[Marxism] Chavez Willing to Mediate in Colombian Conflict
sabocat59 at mac.com
Fri Aug 10 05:26:15 MDT 2007
Chavez Reiterates Venezuela's Willingness to Mediate in Colombian
By Chris Carlson
August 8, 2007
Mérida, August 8, 2007 (venezuelanalysis.com)— Rumors spread recently
that Ingrid Betancourt, a hostage of the Colombian FARC guerrillas,
will soon be released in Venezuela, but President Hugo Chavez says he
is unaware of such plans. He reiterated his offer, though, to mediate
in the conflict between the guerrilla army and the Colombian government.
Ingrid Betancourt, a former Colombian senator and candidate for the
presidency, has been held captive by the Revolutionary Armed Forces
of Colombia (FARC), since she was kidnapped in 2002 during her
presidential campaign. Patricia Poleo, an anti-Chavez journalist
based out of Miami, claims to have evidence that Betancourt is being
held in Venezuela and will be released soon by the FARC in the state
of Apure near the border with Colombia as a part of a deal between
the French government and the FARC.
Poleo assures that the Venezuelan president is the "mediating
negotiator" between the French government of Nicolas Sarkozy and the
FARC. While French authorities have not denied this information,
Colombia's Foreign Minister Fernando Araujo expressed doubts about
Poleo's information and said his government is not aware of any plans
to release the hostages.
On Sunday, during his TV and radio program Aló Presidente, Hugo
Chavez reiterated a long-standing offer to mediate in the conflict
between the FARC and the Colombian government and help them reach an
agreement, including calling a conference among multiple nations.
The Colombian Senator Piedad Cordova was present at the Venezuelan
president's TV program and asked Chavez to help in negotiating a deal
between the two sides of the conflict. Chavez expressed his desire to
help Colombia achieve peace, but also denounced a campaign against
his government to accuse him of supporting the FARC.
"We have always said that in the case of Colombia we are willing to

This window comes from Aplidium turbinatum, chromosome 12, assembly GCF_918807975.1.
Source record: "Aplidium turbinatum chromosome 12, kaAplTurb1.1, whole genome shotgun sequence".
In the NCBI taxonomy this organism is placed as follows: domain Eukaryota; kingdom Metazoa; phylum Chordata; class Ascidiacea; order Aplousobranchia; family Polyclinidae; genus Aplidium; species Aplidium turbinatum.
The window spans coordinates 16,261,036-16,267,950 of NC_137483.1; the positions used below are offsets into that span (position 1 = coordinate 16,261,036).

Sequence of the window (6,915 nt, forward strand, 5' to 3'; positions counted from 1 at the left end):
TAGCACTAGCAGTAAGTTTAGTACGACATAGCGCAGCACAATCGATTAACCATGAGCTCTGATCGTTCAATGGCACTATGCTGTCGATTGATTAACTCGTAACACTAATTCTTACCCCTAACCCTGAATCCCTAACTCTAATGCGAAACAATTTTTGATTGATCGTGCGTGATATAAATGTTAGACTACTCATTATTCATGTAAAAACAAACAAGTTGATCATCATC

do what we can to achieve peace," he said in response to the request
of Piedad Cordova. "We would like to help, Piedad, but of course that
depends on the actors over there. What more can we do?"
"I commit to do what I can, although in Colombia they use these words
to attack us. If I could make some kind of humanitarian agreement, I
hope that I can," he said.
The Colombian foreign minister recognized the good will of the
Venezuelan president and assured that he has always been willing to
"There is a permanent attitude of cooperation on the part of
President Chavez and his government and that statement is along the
same lines," said Minister Araujo, referring to Chavez' statements on
Sunday. Chavez "has always declared himself a friend of Colombia and
a friend of peace in Colombia," said the minister.
Upon arriving to Argentina earlier this week, journalists asked
Chavez about the Betancourt case and what he knew about her release.
Chavez said he did not know what they were referring to and showed
surprise at their questions.
"I am trying to digest what you are asking me. I hope (Betancourt) is
freed, but I am surprised by that question," said Chavez claiming to
not be informed of the situation.
Betancourt is one of 45 hostages being held by the FARC, some from as
many as 10 years ago, including three U.S. defense contractors held
captive since their spy plane went down in the Colombian jungle more
than 4 years ago. The FARC guerrillas hope to trade these hostages
for the release of many guerrilla insurgents being held prisoner by
the Colombian government, but it is unclear whether there is an
agreement to release any in the near future.
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